Cycling and bicycle discussion forums. 
   Click here to join our community Log in to access your Control Panel  


Go Back   > >

Bicycle Mechanics Broken bottom bracket? Tacoed wheel? If you're having problems with your bicycle, or just need help fixing a flat, drop in here for the latest on bicycle mechanics & bicycle maintenance.

User Tag List

Reply
 
Thread Tools Search this Thread
Old 12-24-08, 11:49 AM   #1
rankinesoccer
Banned
Thread Starter
 
Join Date: Dec 2008
Bikes: 2007 red Trek Fuel EX 6, c. 1990 Diamondback Centurion Master TG
Posts: 49
Mentioned: 0 Post(s)
Tagged: 0 Thread(s)
Quoted: 0 Post(s)
How to install rims?

I have a 1990 Diamondback Centurion Master TG. It is 700c and 36 hole. The rims are cracking. I am low on money, but want to ride the bike. So, instead of spending multiple hundreds of $ on new wheels, I figured that I'd buy new rims. Are they easy to install, if so, HOW?
rankinesoccer is offline   Reply With Quote
Old 12-24-08, 12:01 PM   #2
reptilezs
Senior Member
 
Join Date: Sep 2004
Location: boston, ma
Bikes:
Posts: 2,852
Mentioned: 0 Post(s)
Tagged: 0 Thread(s)
Quoted: 0 Post(s)
http://www.miketechinfo.com/new-tech-wheels-tires.htm might as well buy a new or used set of wheels if you dont want to learn how to build wheels. you are going to need new spokes too
reptilezs is offline   Reply With Quote
Old 12-24-08, 12:02 PM   #3
defjack
Senior Member
 
defjack's Avatar
 
Join Date: Nov 2006
Location: Santa Monica,San Diego
Bikes: Cruzbike Silvio 1.0 Silvio 2.1
Posts: 75
Mentioned: 0 Post(s)
Tagged: 0 Thread(s)
Quoted: 0 Post(s)
See if you can find a bicycle co-op in your area.They will have all the tools and advice you need . Jack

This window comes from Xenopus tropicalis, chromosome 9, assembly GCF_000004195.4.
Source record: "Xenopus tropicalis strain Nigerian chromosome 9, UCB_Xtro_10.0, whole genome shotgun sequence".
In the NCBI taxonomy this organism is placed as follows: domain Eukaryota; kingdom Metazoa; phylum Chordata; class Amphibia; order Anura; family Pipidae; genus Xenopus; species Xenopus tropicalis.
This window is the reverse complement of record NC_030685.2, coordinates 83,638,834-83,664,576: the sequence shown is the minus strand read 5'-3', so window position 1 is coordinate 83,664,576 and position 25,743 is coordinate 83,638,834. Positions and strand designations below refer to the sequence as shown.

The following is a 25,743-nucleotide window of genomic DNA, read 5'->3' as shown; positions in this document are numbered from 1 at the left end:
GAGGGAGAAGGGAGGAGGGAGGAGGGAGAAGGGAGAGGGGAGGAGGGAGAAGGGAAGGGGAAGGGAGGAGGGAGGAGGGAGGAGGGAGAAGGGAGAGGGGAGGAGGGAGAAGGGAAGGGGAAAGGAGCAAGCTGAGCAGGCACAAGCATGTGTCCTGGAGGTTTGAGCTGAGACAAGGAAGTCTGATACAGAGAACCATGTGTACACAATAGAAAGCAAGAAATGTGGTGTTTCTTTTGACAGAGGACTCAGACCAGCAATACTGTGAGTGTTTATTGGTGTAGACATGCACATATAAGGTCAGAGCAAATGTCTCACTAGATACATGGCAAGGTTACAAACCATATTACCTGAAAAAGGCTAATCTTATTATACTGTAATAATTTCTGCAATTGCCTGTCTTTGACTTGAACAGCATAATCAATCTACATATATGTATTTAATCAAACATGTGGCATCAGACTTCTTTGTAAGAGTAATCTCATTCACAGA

defjack is offline   Reply With Quote
Old 12-24-08, 12:11 PM   #4
Sturmcrow
Senior Member
 
Join Date: Mar 2006
Bikes:
Posts: 349
Mentioned: 0 Post(s)
Tagged: 0 Thread(s)
Quoted: 0 Post(s)
It's not too difficult to do. Get yourself a rim with the same (or nearly the same) ERD so that you can reuse the spokes. Tape the new rim to the old one with the spoke holes lined up (i.e. the holes are not centered, so line them up so that the offset is the same). Screw off the spoke nipples and transfer the spokes to the new rim one by one. True it up and you're ready to ride. Don't forget the rim tape.

The hardest part is truing up the wheel once you get the spokes switched over. With time and luck, you can use your brake pads as a guide to get the wheels fairly true. You could get them pretty close and just bring them in to the LBS for the final fitting.
Sturmcrow is offline   Reply With Quote
Old 12-24-08, 12:30 PM   #5
z415
Senior Member
 
z415's Avatar
 
Join Date: Apr 2006
Location: Gainesville/Tampa, FL
Bikes: Trek 1000, two mtbs and working on a fixie for commuting.
Posts: 2,343
Mentioned: 0 Post(s)
Tagged: 0 Thread(s)
Quoted: 0 Post(s)